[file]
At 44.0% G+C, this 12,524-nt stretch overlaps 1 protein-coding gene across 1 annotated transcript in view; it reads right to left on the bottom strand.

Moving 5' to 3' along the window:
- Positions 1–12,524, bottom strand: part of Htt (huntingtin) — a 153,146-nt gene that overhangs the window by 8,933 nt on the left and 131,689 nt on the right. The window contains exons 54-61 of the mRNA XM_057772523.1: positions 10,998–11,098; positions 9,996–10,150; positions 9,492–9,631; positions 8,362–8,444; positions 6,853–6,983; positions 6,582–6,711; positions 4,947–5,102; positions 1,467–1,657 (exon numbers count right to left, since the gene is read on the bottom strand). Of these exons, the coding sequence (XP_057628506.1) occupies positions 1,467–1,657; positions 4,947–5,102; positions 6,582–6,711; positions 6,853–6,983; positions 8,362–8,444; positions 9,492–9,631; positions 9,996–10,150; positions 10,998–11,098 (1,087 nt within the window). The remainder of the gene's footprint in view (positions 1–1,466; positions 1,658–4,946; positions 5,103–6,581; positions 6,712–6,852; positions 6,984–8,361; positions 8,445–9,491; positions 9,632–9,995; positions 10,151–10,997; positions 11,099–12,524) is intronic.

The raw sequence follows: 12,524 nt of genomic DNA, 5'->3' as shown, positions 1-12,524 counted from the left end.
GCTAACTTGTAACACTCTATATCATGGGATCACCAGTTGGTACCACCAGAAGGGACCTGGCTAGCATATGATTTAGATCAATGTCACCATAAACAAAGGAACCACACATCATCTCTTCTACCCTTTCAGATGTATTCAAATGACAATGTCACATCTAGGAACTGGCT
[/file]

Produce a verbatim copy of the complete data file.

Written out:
At 44.0% G+C, this 12,524-nt stretch overlaps 1 protein-coding gene across 1 annotated transcript in view; it reads right to left on the bottom strand.

Moving 5' to 3' along the window:
- Positions 1–12,524, bottom strand: part of Htt (huntingtin) — a 153,146-nt gene that overhangs the window by 8,933 nt on the left and 131,689 nt on the right. The window contains exons 54-61 of the mRNA XM_057772523.1: positions 10,998–11,098; positions 9,996–10,150; positions 9,492–9,631; positions 8,362–8,444; positions 6,853–6,983; positions 6,582–6,711; positions 4,947–5,102; positions 1,467–1,657 (exon numbers count right to left, since the gene is read on the bottom strand). Of these exons, the coding sequence (XP_057628506.1) occupies positions 1,467–1,657; positions 4,947–5,102; positions 6,582–6,711; positions 6,853–6,983; positions 8,362–8,444; positions 9,492–9,631; positions 9,996–10,150; positions 10,998–11,098 (1,087 nt within the window). The remainder of the gene's footprint in view (positions 1–1,466; positions 1,658–4,946; positions 5,103–6,581; positions 6,712–6,852; positions 6,984–8,361; positions 8,445–9,491; positions 9,632–9,995; positions 10,151–10,997; positions 11,099–12,524) is intronic.

The raw sequence follows: 12,524 nt of genomic DNA, 5'->3' as shown, positions 1-12,524 counted from the left end.
GCTAACTTGTAACACTCTATATCATGGGATCACCAGTTGGTACCACCAGAAGGGACCTGGCTAGCATATGATTTAGATCAATGTCACCATAAACAAAGGAACCACACATCATCTCTTCTACCCTTTCAGATGTATTCAAATGACAATGTCACATCTAGGAACTGGCT